New Delhi: After concluding a five-day China visit, Defence Minister Manohar Parrikar today said that there cannot be differentiation among terrorists, adding that the message was clear to Beijing which had blocked India's bid to have Pathankot terror attack mastermind Masood Azhar banned by the UN.
"I have expressed very clearly to them that there cannot be differentiation in terrorists. All terrorists are the same and they should be dealt with the same principle, including the issue they had obstructed at the UN. They should also deal with it in the same manner," he told reporters.
Mr Parrikar during his visit also raised India's concerns about the presence of Chinese troops in Pakistan-occupied Kashmir (PoK), besides discussing crucial matters like boundary issues and setting up of a military hotline between DGMOs (Director Generals of Military Operations) of the two countries.
He underlined that External Affairs Minister Sushma Swaraj had raised the issue in a more detailed manner in her interaction with her Chinese counterpart Wang Yi. Earlier this month, China had stopped UN sanctions committee from designating JeM chief Azhar as terrorist, maintaining that the case "did not meet the requirements" of the Security Council.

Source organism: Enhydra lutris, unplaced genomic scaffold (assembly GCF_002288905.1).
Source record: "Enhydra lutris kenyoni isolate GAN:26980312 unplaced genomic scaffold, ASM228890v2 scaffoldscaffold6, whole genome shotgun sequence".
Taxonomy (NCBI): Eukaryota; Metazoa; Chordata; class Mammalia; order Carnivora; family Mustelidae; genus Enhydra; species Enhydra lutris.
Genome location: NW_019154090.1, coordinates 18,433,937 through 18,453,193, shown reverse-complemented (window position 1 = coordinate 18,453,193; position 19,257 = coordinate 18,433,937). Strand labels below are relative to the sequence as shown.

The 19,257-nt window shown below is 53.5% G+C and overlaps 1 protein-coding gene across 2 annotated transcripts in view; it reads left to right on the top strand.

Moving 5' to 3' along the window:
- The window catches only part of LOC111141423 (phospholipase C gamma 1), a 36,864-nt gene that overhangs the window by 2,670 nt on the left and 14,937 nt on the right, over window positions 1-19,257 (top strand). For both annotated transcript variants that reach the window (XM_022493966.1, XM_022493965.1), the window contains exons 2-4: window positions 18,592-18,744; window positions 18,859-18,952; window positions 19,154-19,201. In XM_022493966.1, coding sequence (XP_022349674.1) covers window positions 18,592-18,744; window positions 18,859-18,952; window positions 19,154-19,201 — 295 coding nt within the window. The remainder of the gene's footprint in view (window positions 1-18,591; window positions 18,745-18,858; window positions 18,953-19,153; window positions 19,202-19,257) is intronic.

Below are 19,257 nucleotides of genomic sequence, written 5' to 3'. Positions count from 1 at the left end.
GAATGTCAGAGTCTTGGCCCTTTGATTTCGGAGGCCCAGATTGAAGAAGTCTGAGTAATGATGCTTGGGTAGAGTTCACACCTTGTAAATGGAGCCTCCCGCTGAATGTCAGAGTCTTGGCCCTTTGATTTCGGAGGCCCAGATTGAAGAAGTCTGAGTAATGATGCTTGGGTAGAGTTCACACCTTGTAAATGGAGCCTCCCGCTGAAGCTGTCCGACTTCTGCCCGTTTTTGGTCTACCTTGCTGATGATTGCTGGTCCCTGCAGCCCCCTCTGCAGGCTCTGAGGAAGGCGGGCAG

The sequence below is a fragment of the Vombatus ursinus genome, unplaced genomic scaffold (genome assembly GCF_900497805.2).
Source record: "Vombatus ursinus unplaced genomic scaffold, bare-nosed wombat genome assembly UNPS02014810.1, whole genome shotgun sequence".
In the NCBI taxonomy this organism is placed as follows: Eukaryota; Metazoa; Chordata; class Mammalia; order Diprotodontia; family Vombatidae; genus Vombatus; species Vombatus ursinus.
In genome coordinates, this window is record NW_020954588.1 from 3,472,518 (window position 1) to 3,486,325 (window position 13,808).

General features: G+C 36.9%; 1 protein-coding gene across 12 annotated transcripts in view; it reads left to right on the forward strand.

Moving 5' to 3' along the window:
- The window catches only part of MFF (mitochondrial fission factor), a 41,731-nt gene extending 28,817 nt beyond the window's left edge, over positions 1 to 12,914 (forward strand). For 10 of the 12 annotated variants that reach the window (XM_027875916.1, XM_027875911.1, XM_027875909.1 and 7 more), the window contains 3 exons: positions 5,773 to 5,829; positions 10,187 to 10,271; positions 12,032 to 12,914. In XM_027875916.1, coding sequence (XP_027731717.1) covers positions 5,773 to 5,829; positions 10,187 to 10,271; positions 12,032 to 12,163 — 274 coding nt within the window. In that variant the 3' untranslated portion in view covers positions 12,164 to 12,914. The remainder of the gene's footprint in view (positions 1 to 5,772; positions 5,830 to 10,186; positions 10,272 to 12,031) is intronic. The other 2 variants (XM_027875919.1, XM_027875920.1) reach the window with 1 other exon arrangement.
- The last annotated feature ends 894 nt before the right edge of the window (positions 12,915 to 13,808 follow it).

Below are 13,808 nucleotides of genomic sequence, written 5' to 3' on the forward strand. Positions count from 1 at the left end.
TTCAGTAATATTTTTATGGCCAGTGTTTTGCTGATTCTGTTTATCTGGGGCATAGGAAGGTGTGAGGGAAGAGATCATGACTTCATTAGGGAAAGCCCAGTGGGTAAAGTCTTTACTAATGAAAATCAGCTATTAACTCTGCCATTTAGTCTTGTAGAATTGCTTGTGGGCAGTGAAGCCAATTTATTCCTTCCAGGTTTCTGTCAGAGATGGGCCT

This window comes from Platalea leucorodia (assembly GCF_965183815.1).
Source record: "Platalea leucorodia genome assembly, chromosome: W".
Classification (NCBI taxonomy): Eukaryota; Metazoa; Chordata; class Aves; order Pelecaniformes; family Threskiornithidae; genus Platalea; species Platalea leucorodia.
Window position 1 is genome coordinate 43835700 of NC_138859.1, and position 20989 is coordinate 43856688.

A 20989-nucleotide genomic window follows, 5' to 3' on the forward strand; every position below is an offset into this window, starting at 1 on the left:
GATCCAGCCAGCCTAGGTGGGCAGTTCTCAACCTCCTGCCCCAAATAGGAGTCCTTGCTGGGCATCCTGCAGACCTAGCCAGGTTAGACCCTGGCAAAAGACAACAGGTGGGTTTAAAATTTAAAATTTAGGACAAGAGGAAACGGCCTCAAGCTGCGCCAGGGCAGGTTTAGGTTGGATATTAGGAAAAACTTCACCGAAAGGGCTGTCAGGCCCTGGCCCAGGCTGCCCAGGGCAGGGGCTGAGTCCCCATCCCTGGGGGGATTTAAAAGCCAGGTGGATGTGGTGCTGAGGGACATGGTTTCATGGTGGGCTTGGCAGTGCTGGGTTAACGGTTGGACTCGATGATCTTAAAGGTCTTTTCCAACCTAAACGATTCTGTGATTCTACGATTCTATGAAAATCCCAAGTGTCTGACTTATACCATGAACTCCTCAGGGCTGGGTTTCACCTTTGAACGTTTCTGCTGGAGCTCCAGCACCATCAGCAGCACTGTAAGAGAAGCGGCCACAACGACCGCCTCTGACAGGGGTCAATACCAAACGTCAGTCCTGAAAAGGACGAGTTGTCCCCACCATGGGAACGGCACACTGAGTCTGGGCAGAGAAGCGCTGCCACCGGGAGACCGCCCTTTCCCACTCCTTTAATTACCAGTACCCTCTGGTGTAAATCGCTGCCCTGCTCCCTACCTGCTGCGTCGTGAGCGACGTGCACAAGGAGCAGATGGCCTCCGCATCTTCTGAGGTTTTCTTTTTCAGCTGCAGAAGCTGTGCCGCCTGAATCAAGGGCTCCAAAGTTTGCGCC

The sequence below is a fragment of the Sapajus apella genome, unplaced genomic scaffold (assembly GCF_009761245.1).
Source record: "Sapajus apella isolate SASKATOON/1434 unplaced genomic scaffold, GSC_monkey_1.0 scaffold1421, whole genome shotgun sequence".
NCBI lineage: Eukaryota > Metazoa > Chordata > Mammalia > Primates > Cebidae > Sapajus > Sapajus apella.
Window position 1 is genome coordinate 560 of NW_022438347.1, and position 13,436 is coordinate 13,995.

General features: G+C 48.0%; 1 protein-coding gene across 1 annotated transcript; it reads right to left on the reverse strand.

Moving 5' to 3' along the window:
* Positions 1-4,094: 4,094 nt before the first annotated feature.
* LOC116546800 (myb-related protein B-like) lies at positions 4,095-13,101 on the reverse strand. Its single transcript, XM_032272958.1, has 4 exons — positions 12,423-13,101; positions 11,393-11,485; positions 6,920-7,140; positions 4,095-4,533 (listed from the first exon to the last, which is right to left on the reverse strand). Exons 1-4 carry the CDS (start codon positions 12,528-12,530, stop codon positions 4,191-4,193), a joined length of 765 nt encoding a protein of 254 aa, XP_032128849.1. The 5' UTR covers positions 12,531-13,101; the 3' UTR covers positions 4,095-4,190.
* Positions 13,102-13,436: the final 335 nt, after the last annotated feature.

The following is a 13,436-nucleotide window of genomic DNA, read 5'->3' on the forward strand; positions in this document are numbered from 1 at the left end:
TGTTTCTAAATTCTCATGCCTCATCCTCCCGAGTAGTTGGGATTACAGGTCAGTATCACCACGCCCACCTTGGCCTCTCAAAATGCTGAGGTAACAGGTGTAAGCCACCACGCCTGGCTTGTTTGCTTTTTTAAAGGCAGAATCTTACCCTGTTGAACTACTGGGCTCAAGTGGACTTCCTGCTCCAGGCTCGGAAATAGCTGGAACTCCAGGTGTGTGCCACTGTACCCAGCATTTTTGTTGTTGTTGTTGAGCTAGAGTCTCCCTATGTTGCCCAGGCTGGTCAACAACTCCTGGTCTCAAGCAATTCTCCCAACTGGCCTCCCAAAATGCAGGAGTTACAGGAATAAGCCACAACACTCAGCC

Mr Parrikar said that India did not shy away from expressing its concerns to China in a clear and firm manner. "Issue was also raised and India's concerns were presented in a clear manner. May be for the first time, it was raised clearly and firmly. Of course, they have their own justification...We did not shy away from raising our issues," he said.
He said the most important takeaways from the trip were the joint decision for continuous interaction, exchanges, more talks between the armed services of both countries so that there are reduced chances of any "unwanted, undesirable" incident happening.
Mr Parrikar said that an "improved" version of the MoU on Defence, signed in May 2006, is being exchanged for finalisation.
Asked if China had raised the issue of India's decision to sign a logistics agreement with the US, Mr Parrikar said, "Yes."
"They mentioned it but not with the intensity as some of the media was thinking. They definitely mentioned it and we have been very clear that India's stand on various foreign policies, including this one, is an autonomous stand and India takes these decisions based on strategic and security interest of the country," the minister said.